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Chances On Cap On WCP Skipjack Catch This Year Global, October 2, 13

The Western and Central Pacific Fisheries Commission (WCPFC), managing 24 different tuna fishing nations across the world’s biggest tuna fishery is urging for an increase in conservation measures to protect the future resources of its waters. This is the third year the commission has pushed for a cap in the catch of skipjack tuna.
The commission is proposing for a further 100,000 ton reduction of skipjack for the ocean region that accounts for at least 50 percent of the global skipjack tuna catch. The reduction could result in a 8-10% drop in WCP skipjack landings, and also affect by-catches of yellowfin and bigeye. Final negotiations between the Pacific Island countries will take place at the WCPFC in Cairns, Australia, in December.

Prof. Glenn Hurry, Executive Director of the WCPFC

Jemma Garrett from Radio Australia interviewed Glenn Hurry, Executive Director of the WCPFC:
Garret: China, Japan, South Korea, Taiwan, the United States, Europe and the Philippines are all big players in the Pacific tuna fishery.
They are supposed to work with the Pacific Island nations that own much of the fishery through the Central and Western Pacific Fisheries Commission to protect the stocks.

Previous failure to agree on catch limits has resulted in the fishery being managed under a weak interim agreement.

For the past five days, officials have been working to come with a new conservation measure before a full Tuna commission meeting, in Cairns, in December.
Glenn Hurry, says there is still a long way to go before agreement can be reached.

Hurry: We need a 30 percent reduction in the catch of bigeye tuna and we have tried for the last 2 years to get that and we have been unsuccessful. So this will be the third year we have tried and we really do need to cap the catch of skipjack tuna this year, so another 100,000 ton reduction in the catch of skipjack. Even though we had more vessels in the fishery, fishing harder than they have ever fished before, so the effort levels are up but the catch of skipjack is down, so we need to find a way of capping the catch of skipjack and also reining in the catch of yellowfin tuna, as well. So there are three species that are the bulk of this fishery and we have got all of them a point where we need to begin to restrict catch on them. I don’t think we’ve got an option we have to make a decision in Cairns.

One of the crucial decisions will be on capping the number of vessels - not easy with a rash of new boats under construction in shipyards across Asia.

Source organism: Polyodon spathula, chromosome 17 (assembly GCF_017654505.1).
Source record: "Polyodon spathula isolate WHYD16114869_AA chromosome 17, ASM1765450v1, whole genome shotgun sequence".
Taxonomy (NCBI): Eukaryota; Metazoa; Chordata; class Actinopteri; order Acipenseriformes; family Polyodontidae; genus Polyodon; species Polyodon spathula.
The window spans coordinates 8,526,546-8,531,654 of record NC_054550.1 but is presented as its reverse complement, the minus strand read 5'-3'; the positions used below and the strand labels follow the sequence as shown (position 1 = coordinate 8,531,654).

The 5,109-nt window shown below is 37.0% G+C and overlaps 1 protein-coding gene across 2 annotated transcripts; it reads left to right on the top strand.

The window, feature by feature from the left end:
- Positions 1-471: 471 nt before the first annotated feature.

In the past decade the Pacific, especially the 8 nations that are Parties to the Nauru Agreement, have put a huge effort into surveillance of fish catches and into improving economic returns to the Pacific countries.

The distant water fishing nations have acknowleged some of the problems in the fishery but are baulking at cutting the catch.

Glenn Hurry again.
We’ve got quite a distance between the parties in what they are likely to agree to.
The large purse seine vessels take most of the catch and are making good profits. Why is it turning out to be so hard to come up with a conservation measure?
I think that is a real issue in it. The profits in this are substantial at the moment which is leading to the construction of new vessels but also the level of payment to the Pacific Islanders. Access fees has gone up a lot too. About 6 years ago when the Parties to the Nauru Agreement brought in the Vessel Day Scheme a day was worth about $900 a day. They have now got a floor price of $6500 a day and they are selling for $7,000 to $7,500 a day, and I think that return will increase over time. So there is a lot of money now coming in to Pacific Island countries from fishing. There is also a lot of money going into the companies and while people are making substantial profits they don’t necessarily want to reduce them but the problem is unless you reduce now you run into long term sustainability problems and you will be forced to lower your catches later on. Sensible decisions now will save us a lot of problems further down the track.

How urgent is it that the meeting in Cairns comes up with a new measure?

I think it is fundamental to us moving forward, Jemima. I don’t think there is any option for us but to prove our credentials and make a decision on these tropical tunas.
That may not be easy.

The move to extend the ban on fish aggregating devices is facing opposition from fishing nations that fear for the profitability of their fleet and from Pacific countries demanding $15 million a month as compensation for lost income.

Longline fleets say they have already made the 30% cut to the catch of bigeye tuna and should not have to take another hit.